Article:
Statewide high school journalism event comes to Franklin Hall

Brittany Senary

Franklin Hall will be crowded with 400 more people today- in addition to college students.

Today and Saturday, 400 high school students and teachers will attend the first statewide high school journalism event.

Students and teachers from 38 high schools will participate in the first Statewide Media Convention Weekend called the Ohio Scholastic Media Association Press Day.

OSMA formed when three press associations combined: Journalism Association of Ohio Schools, Northeast Ohio Scholastic Press Association, Great Lakes Interscholastic Press Association.

Once students come to Kent State, they can choose to attend over 50 sessions covering topics including print media, television, radio, design, cartooning, law and ethics and yearbook publishing.

Mark Goodman, professor and Knight Chair in Scholastic Journalism, will teach two sessions: “Can I Download that Photo?” and “Law and Ethics” that will also be taught with adjunct faculty member John Bowen.

In the session called “Can I Download that Photo?” Goodman will discuss how copyright laws apply to journalists.

“Part of my job is to help them understand they can’t ignore copyright laws,” Goodman said.

An example of going against the law is when a photo is taken without the permission of the photographer and put in a publication, Goodman said. To correctly follow the law, the publication needs permission from the person who took the picture.

“The photographer has a right to say no, or to even charge the publication for the right to use it,” Goodman said. “The problem is that most Americans do not understand copyright law.”

The “Law and Ethics” session will be an open forum where students can bring up situations they have confronted.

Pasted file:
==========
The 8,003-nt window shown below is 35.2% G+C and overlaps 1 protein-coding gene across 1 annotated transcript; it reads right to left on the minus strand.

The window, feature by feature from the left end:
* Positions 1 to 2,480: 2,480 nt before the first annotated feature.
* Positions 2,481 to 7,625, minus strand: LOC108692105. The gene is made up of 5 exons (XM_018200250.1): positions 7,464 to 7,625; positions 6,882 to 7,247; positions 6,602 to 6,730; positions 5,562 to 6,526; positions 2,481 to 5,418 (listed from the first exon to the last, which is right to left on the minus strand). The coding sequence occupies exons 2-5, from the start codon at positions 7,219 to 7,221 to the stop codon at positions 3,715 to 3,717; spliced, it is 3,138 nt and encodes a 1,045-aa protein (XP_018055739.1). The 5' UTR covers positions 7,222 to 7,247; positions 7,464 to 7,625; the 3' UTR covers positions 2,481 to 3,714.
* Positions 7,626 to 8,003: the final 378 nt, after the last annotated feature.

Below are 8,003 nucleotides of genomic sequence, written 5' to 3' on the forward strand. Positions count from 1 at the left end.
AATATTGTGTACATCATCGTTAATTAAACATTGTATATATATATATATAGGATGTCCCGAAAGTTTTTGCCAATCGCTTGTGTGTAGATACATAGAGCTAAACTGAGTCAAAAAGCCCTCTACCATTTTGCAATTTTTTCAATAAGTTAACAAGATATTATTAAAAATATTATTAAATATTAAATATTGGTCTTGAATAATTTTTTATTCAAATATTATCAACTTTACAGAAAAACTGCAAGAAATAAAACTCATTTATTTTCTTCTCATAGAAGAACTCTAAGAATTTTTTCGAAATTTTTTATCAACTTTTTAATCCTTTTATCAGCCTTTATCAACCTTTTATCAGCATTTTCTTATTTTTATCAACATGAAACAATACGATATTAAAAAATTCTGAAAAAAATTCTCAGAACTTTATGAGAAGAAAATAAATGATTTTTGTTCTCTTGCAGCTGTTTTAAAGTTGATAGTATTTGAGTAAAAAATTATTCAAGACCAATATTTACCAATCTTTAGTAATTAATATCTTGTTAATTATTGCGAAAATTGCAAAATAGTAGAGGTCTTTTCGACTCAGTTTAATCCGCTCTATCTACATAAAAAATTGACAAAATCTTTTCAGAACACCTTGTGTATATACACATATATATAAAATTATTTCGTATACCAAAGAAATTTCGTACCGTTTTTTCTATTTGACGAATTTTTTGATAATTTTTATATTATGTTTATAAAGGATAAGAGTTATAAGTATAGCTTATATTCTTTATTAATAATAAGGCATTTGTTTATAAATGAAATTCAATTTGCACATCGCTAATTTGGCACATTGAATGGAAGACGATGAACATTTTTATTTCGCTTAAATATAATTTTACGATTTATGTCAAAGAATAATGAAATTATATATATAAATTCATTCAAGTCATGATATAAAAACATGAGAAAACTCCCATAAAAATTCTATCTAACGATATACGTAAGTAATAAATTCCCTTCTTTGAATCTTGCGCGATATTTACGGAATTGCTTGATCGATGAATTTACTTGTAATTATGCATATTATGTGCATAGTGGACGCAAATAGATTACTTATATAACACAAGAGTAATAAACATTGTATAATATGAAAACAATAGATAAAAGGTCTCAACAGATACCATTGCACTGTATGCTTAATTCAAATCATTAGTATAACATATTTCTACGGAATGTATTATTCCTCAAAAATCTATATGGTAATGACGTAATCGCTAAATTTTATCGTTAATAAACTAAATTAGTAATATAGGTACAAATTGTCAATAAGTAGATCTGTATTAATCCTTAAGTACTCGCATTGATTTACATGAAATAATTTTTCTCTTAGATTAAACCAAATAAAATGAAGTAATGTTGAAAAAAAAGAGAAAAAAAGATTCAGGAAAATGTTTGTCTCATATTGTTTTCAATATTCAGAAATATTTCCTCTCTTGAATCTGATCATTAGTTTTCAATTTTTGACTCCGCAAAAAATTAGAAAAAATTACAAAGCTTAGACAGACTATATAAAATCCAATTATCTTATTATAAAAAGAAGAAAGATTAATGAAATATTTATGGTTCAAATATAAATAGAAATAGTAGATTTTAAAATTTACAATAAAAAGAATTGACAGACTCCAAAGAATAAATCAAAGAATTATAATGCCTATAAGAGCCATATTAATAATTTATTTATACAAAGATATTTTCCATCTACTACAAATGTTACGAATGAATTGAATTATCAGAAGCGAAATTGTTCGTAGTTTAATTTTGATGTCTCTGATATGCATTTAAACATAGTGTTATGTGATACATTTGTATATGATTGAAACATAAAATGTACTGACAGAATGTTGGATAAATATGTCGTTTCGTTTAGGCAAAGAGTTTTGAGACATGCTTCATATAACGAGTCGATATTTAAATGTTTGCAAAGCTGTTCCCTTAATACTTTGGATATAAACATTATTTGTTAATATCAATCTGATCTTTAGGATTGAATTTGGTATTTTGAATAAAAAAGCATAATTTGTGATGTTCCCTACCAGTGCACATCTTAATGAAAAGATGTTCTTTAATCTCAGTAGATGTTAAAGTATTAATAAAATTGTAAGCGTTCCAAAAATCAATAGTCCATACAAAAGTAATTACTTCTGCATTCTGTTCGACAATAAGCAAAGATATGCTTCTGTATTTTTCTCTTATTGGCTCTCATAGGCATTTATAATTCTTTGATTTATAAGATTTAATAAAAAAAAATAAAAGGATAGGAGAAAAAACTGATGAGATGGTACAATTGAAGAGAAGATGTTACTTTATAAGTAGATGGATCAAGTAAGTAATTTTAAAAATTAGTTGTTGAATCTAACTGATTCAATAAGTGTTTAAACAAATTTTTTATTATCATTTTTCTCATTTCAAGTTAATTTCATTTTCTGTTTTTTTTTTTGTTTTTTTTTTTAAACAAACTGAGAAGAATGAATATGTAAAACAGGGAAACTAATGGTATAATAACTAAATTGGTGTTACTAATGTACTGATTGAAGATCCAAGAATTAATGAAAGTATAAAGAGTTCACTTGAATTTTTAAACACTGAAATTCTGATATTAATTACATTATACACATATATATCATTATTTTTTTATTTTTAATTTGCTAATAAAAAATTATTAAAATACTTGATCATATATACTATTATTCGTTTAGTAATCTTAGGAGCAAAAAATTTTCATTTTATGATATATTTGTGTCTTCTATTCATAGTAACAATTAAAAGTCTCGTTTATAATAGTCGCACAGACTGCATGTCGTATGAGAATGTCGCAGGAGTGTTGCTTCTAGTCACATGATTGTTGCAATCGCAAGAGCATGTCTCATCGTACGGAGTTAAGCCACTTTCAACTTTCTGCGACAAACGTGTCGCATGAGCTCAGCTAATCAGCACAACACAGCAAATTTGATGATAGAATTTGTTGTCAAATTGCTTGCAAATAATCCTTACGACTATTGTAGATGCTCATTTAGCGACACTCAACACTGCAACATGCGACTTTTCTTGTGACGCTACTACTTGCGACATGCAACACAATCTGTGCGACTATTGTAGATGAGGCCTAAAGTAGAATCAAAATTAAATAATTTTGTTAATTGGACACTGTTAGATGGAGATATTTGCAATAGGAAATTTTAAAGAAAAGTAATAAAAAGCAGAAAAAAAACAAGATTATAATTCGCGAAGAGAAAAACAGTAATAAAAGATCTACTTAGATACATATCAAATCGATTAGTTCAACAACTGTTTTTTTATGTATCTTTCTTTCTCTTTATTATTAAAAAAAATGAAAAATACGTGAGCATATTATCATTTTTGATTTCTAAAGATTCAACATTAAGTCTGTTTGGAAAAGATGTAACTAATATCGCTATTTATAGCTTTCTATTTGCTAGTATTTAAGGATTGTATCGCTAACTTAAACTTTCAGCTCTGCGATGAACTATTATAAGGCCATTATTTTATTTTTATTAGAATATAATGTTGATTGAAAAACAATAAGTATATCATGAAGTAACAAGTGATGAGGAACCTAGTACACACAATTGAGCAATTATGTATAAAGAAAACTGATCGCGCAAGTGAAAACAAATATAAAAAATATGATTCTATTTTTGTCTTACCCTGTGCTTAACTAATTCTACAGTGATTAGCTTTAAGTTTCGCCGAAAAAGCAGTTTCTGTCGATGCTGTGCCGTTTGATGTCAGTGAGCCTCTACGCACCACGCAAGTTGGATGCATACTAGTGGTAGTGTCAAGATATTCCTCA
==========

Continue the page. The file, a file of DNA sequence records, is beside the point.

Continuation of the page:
“I hope students come away from this program with enthusiasm and knowledge that can help them do a good job, so they can avoid problems,” Goodman said.

Candace Perkins Bowen, assistant professor and OSMA executive director, will be teaching a session called “Story Ideas Often Overlooked.”

She plans on teaching students where they can get and continue to get story ideas from.

Bowen said she could ask students “What has made them angry lately? Maybe it is how they are angry with their sister. Most students will think that it isn’t a story. But there is a story about sibling rivalry there.”

In addition to informative sessions, OSMA Press Day also features Day-of contests in news writing, newspaper and yearbook design, event coverage and photography.

College students will also be participating in the event. They will be moderating, judging, presenting sessions and overseeing the award distribution.

Last year, more than 1,000 high school journalism students from 54 Ohio high schools attended the 69th annual Northeast Ohio Scholarship Press Association Press day.

Sophomore Stater safety reporter, Kiera Manion-Fischer, is a room moderator for the “Day-of News event contest” where students will have two hours to write up a news article covering OSMA.

“I never did high school journalism,” Manion-Fischer said. “I did this because I wanted to see what their (high school students) experiences were and I wanted to be more involved with JMC.”

Contact College of Communication and Information reporter

Brittany Senary at [email protected].